Many of these gratifying climaxes are purposely included in the songs when Dacus comes to some sort of resolution or acceptance of her dilemmas. In “The Shell,” a song about an artist’s identity crisis, a sturdy guitar solo arrives after a few verses worth of lamentations on writer’s block and self-worth, seemingly washing away her anxieties so that by the end she can assuredly sing, “you don’t wanna be a creator, doesn’t mean that you’ve got nothing to say.”
“If you define yourself as an artist and you’re not making art, or you define yourself as a writer but you’re not really writing, who are you?” she said of the album’s theme. “Don’t make yourself make something. I guess I have wanted to hear that before, so I guess being able to write it and say it myself is encouraging because I need to take my own advice sometimes.”
The end of “Nonbeliever,” a song where Dacus comes to accept the complexities of faith, features a surge of lavish strings and huge choral harmonies that clash against a recording of a sermon from a Christian cult.
“It’s just this really hateful, judgemental, stringent sermon that puts a hard line between believers and non-believers,” she said. “I think that’s the reason that so many people get stressed out about their own status as a believer. [That] song is about dissecting from faith and home and expectations in general, and looking around and wondering if everyone else has it as figured out as it seems.”
However, despite all of the points throughout Historian where Dacus writes and sings her songs very deliberately, with careful consideration of what she’s saying and how she’s saying it, the record’s closing track, “Historian,” is both its quietest and most uncertain.
“The last song kind of breaks the rule that’s set up by the rest of the album, which is that I want people to see that I think hope is possible,” she says. “‘Historian’ is, even though you can intellectually say that everything is going to be OK, it doesn’t make pain less painful and it’s still... hard.”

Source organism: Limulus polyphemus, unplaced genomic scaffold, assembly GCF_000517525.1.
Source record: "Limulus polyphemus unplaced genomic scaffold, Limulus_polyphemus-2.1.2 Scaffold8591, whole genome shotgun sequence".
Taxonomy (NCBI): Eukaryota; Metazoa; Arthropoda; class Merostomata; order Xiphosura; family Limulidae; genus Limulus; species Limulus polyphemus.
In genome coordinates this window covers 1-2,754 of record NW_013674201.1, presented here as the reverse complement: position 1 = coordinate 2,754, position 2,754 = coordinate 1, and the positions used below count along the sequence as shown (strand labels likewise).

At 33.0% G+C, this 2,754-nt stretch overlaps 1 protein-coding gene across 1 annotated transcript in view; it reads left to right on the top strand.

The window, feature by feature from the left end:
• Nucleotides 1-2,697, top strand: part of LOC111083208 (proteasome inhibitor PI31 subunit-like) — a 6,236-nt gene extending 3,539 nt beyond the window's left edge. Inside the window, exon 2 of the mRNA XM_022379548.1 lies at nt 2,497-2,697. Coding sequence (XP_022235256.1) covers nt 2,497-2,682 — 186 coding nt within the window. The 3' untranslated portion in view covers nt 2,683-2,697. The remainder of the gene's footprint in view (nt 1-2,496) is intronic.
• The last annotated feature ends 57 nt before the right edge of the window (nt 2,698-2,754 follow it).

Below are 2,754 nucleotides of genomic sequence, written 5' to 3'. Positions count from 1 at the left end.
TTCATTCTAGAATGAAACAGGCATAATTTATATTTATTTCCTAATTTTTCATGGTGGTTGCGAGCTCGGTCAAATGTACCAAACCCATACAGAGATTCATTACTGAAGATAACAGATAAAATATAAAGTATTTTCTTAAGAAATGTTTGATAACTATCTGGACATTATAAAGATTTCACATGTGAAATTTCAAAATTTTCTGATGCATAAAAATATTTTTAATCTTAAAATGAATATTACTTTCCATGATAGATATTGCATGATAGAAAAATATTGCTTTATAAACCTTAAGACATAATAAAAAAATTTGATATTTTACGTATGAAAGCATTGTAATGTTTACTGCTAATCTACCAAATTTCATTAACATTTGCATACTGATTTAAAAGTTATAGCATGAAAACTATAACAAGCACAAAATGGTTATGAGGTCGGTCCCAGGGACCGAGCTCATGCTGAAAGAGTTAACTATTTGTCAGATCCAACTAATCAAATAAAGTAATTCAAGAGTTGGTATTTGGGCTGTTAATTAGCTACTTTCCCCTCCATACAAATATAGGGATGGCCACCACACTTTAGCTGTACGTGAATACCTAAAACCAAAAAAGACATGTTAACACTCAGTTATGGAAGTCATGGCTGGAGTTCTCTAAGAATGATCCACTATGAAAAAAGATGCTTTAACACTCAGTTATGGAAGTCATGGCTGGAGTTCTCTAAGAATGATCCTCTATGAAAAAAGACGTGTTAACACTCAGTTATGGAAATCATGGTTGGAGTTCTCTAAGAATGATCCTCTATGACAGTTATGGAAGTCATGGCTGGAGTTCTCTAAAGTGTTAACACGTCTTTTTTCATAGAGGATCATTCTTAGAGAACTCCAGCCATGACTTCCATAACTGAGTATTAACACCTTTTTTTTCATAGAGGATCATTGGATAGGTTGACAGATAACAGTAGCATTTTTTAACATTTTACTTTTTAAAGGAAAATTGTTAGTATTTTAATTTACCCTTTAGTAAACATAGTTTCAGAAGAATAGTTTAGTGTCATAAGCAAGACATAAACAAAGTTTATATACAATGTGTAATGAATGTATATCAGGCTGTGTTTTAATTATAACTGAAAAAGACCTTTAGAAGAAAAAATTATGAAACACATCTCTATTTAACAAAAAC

Barely exceeding a hymnal murmur, Dacus concludes with the lines, “Was I most complete at the beginning or the bow? / If past you were to meet future me, would you be holding me here and now?” a chilling allusion to the ephemerality of life.
“I wrote it when I was feeling really happy in general about all my relationships in my life. I just had this moment of feeling really secure and then this switch flipped and I realized that I could lose it all,” she said.
“I wanted the end to be contemplative I wanted people to walk away still thinking about the record. Kind of something unresolved about it. No Burden is similar, it doesn’t really give you a big high five at the end,” she laughs. “It’s kind of like a dot dot dot.”
To question her own assuredness is a very human way to end a very human record. However, despite the thematic crux of her album resting on her sheer uncertainty, there is one thing she’s wholly sure of.
“I don’t think I’ve written any songs yet that I don’t agree with anymore, and I’m crossing my fingers that it doesn’t happen.”